There is one more angle of perspective that has to be considered, whether in nature or human creativity, and that is the role of the observer. There is much in modern philosophy and increasingly in science, that tells us that the observer could well be the most important element in the momentary relationship that is, for example, the flower or the leaf. There is strong, but complex theoretical evidence to say that without the observer there would be no flower or leaf. 

Leaving the complexity of philosophy and science aside, we can say with some certainty that artistically and poetically the relationship between the creation and the viewer is an important one. The moment when both the viewed and the viewer come together is one that is both magical and singularly unique. A moment that can never be repeated, never regained.

Illustration: John Hopper. Ivy leaves, 2014.

To be aware of the singularity of that relationship, that unique balance of viewer and viewed, is to understand what life on the planet is all about. Life is full of never to be repeated moments of unique and intimate relationships. One individual's momentary harmony between viewed and viewer is different from another's and so on for seven billion individuals.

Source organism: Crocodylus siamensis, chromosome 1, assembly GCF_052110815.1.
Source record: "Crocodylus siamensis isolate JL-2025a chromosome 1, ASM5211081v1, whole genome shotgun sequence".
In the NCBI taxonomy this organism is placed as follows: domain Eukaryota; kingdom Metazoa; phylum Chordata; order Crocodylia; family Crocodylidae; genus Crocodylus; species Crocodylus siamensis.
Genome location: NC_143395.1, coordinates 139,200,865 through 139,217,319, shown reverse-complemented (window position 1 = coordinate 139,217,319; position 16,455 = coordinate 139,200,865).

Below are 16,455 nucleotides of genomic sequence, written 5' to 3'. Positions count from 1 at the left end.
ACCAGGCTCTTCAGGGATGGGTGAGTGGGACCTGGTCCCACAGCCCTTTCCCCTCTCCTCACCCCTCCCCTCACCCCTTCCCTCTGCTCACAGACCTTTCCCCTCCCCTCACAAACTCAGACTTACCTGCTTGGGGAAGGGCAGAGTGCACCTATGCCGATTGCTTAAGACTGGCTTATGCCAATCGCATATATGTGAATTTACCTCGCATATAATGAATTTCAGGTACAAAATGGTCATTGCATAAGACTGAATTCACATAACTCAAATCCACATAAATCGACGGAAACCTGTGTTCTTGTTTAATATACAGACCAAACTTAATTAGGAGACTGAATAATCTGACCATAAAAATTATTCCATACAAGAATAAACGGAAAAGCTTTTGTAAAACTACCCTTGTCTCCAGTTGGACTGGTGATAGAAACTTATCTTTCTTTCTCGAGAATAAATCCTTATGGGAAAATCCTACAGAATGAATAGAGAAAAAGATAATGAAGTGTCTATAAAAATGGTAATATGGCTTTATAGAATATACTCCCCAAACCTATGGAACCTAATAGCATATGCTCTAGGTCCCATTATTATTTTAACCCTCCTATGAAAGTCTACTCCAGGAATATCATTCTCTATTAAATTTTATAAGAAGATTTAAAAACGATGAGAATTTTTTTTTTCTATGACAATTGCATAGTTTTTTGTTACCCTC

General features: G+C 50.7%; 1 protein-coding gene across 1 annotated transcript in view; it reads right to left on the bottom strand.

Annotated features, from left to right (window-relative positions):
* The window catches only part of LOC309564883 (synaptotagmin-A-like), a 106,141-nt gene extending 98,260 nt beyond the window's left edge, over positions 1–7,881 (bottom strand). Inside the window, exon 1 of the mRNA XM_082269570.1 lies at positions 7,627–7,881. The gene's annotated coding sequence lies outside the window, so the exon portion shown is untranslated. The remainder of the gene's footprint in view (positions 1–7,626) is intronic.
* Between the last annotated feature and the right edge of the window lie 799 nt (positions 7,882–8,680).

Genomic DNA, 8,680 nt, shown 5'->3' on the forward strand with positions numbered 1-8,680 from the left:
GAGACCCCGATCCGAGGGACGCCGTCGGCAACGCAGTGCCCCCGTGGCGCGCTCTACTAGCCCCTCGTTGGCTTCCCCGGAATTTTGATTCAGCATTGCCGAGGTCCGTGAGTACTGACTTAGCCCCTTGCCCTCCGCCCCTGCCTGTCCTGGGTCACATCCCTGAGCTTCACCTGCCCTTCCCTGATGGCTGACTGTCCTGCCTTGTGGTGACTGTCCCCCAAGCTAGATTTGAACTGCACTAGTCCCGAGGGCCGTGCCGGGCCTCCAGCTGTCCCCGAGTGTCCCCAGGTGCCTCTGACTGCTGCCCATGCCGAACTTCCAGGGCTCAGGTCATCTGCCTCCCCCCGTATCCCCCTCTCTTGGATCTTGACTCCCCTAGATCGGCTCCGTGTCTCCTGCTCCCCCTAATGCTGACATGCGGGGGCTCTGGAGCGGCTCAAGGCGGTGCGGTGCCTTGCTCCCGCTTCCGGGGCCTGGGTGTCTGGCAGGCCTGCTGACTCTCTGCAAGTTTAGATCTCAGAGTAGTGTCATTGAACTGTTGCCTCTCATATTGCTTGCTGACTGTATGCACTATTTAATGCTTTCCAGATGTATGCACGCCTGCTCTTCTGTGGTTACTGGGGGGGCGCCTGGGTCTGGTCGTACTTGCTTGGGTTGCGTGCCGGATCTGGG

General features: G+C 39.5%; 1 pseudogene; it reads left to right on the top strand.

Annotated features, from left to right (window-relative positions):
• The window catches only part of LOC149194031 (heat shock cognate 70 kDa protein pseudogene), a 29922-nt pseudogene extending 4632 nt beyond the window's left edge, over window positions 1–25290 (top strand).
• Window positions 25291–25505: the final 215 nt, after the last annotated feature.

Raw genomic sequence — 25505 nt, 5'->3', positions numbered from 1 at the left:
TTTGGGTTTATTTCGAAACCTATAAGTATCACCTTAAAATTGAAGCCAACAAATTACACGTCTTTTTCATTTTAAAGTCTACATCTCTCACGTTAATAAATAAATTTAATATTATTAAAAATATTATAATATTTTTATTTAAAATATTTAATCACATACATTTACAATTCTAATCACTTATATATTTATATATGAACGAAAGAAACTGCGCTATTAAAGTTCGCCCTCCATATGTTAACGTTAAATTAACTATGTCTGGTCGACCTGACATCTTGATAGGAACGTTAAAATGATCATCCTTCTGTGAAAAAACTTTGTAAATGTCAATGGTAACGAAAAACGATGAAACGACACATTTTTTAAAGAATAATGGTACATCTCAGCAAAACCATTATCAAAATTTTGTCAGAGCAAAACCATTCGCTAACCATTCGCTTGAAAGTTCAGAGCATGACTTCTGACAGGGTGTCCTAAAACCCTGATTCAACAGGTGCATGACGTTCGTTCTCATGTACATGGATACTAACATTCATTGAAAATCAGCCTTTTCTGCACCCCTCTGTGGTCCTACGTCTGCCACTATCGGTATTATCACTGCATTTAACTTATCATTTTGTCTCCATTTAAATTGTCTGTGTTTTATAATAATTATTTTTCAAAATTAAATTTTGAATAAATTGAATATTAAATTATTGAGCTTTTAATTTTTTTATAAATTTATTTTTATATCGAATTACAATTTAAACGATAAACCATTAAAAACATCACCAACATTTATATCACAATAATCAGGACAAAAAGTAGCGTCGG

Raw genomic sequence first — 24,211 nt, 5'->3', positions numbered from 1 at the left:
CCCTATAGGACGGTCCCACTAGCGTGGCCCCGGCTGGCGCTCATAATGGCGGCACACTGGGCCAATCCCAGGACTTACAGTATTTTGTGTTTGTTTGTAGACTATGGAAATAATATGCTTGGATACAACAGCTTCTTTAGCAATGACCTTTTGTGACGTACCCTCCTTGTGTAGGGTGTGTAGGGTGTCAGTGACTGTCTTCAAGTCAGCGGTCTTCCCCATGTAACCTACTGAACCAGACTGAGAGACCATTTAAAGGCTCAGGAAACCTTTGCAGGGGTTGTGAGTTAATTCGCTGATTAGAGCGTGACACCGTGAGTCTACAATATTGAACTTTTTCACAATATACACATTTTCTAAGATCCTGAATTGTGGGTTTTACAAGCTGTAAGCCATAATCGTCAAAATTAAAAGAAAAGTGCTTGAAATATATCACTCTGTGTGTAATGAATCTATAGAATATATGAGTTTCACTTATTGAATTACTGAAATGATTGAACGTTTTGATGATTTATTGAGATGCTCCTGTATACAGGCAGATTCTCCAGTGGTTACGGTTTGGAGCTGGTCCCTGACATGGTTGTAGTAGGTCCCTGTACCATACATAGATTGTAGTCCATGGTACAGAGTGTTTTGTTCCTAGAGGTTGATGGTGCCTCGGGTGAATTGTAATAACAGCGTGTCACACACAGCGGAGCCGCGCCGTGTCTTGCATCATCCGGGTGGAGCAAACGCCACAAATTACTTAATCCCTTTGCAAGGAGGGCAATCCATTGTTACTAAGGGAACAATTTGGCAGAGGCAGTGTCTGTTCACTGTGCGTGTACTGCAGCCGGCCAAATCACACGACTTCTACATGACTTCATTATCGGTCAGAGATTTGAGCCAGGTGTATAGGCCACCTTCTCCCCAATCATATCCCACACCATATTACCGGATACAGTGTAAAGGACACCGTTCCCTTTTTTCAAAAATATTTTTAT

Watch the silent flight of a butterfly in a shady wood, meadow, or busy high street; it shouldn't make a difference which scenario you choose. Agreed, the ambience will certainly be different, but the flight of the butterfly will still be the flight of the butterfly, regardless. Nothing can take away the shared moment between you and the butterfly, the silent flight and your observation of that silent flight. That is a unique and personal moment in time, a singular relationship that belongs only to you and the butterfly.